I can barely discern my own will, let alone the will of God. So I make no claims or guarantees that I know anything for sure. What I do know is the people in my own community, city, and country are hurting, divided and in need of the good news I’ve found with Jesus. Somehow I want to be a part of that. I don’t know exactly how, but I want to serve them.
My vacation in Florida only reminded me how difficult it will be to spread the aroma of Jesus in a very different world. When I started my first blog, the title was This Dust Never Settles. I’m still attached to that name because the premise still holds true. I don’t ever plan on settling down. I don’t want to live a traditional life, do things in order, or make reasonable life decisions and do what everyone else does. The dust trail in my wake will never settle down. But I need to figure out what I’m here for.Psst! Did you miss my 7-minute survey? Click here.
Learning how to swim upstream
Several months ago, I invested in a course that I’m slowly working through to help me figure myself out. I’ve never paid for a course like this before, but this was part of a package deal (by Ultimate Bundles) and came with many other courses and e-books for a discounted price. 75% of the included materials were things I would use, but this course was something I had been eyeing for a looong while.
The Upstream Field Guide is walking me through different introspective steps to help me figure out who I am and what I stand for. The name indicates my ultimate goal perfectly. I’ve always wanted to swim upstream, against the current. “Write a Personal Mission Statement” has been on my to-do list for awhile and that’s one of the course objectives. This is all at my own pace using a combination of course modules, guided exercises from Tsh (the course creator) and advice from her friends on similar journeys. You can find out more about the course here. The beginning of a new year has only reminded me how much change is coming in 2017. I want to be ready for that.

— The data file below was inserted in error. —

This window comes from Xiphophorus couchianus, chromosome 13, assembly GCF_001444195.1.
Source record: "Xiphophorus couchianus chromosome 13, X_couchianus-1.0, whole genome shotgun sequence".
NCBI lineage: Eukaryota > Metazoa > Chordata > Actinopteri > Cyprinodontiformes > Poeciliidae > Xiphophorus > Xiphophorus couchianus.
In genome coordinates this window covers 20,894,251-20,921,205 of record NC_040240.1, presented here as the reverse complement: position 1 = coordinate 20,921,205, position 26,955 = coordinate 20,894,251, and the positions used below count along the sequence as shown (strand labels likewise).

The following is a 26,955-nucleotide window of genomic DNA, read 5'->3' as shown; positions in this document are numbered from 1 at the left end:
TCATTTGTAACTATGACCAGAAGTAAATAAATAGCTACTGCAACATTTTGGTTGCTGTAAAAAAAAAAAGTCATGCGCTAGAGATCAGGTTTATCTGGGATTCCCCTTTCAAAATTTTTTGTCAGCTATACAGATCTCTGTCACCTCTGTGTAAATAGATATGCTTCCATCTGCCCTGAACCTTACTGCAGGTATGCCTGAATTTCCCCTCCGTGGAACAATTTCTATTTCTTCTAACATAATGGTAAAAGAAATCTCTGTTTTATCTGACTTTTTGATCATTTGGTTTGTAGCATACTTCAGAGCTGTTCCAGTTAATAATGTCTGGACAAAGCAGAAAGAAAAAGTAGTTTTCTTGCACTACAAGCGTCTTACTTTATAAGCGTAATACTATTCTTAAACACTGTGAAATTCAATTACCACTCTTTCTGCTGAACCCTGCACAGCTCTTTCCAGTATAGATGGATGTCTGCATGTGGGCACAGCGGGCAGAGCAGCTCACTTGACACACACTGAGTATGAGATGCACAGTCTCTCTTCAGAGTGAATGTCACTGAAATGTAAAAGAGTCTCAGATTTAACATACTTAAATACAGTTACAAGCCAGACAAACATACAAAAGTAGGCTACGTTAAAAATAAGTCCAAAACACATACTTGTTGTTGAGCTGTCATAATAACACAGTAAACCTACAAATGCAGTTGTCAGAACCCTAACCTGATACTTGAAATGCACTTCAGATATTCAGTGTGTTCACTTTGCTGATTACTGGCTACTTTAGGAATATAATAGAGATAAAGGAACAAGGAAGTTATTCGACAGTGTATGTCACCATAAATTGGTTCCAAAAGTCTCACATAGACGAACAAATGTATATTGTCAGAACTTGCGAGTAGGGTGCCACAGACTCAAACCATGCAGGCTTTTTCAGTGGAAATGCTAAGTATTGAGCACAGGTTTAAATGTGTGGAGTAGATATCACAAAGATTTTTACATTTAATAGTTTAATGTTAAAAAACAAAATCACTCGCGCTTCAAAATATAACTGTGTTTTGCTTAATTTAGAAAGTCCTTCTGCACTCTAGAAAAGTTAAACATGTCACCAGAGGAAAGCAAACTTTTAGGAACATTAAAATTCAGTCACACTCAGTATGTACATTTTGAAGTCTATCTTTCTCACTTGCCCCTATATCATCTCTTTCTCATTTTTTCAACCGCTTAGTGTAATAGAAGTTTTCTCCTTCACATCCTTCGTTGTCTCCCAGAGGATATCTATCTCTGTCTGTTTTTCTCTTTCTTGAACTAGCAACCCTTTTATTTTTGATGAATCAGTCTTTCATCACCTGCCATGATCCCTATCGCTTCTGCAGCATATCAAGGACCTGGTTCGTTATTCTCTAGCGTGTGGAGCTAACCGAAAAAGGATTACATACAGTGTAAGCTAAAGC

(The links to Upstream Field Guide are affiliate links, meaning that if you click and purchase, I get a small commission. I stand behind this course and it’s creator and would recommend this even if I wasn’t an affiliate.)
Here are a few things I’ve learned about myself so far:
- Florence Nightingale is someone I admire because her faith influenced her work and she didn’t fit the cultural norms for women in her time. She pursued knowledge across many disciplines, and lastly, her life’s work paved the way for the fulfillment of MY life and career.
- Stories about unfulfilled love and how the heart responds to what was lost or what can never be (i.e. Great Gatsby, Titanic) deeply move me.
- My favorite quotes tend to focus on loving deeply and being vulnerable. Two things I struggle with. (I’m sure I’m not the only one).
The first half of the course gave me a variety of exercises to examine my true thoughts, desires, and dreams. I’m just starting the lesson where I’ll create my personal mission statement. I will keep you in the loop regarding my progress; I still have a lot of brain-power to devote to this endeavor.
I haven’t made any lofty goals for 2017. The ones I’ve written down aren’t S.M.A.R.T. goals; they are vague and emotional. Considering this is likely my last months on the Africa Mercy for quite some time, I’m just trying to slow down and enjoy this time even when I don’t. I want to utilize my free time before I have none left. I want to figure out what I stand for before I’m thrown into the confines of conventional living.
You don’t have to be perfectly disciplined, or sufficiently religious. I’m not. Imperfection at work and at home come with our humanity. No one will tell you I’m the smartest nurse and, as a wife, I’m a lot to handle. I’m no different than most of you except that I dream big and really believe that we are here for a divine purpose. That’s my message today and I don’t want to forget it when I return home.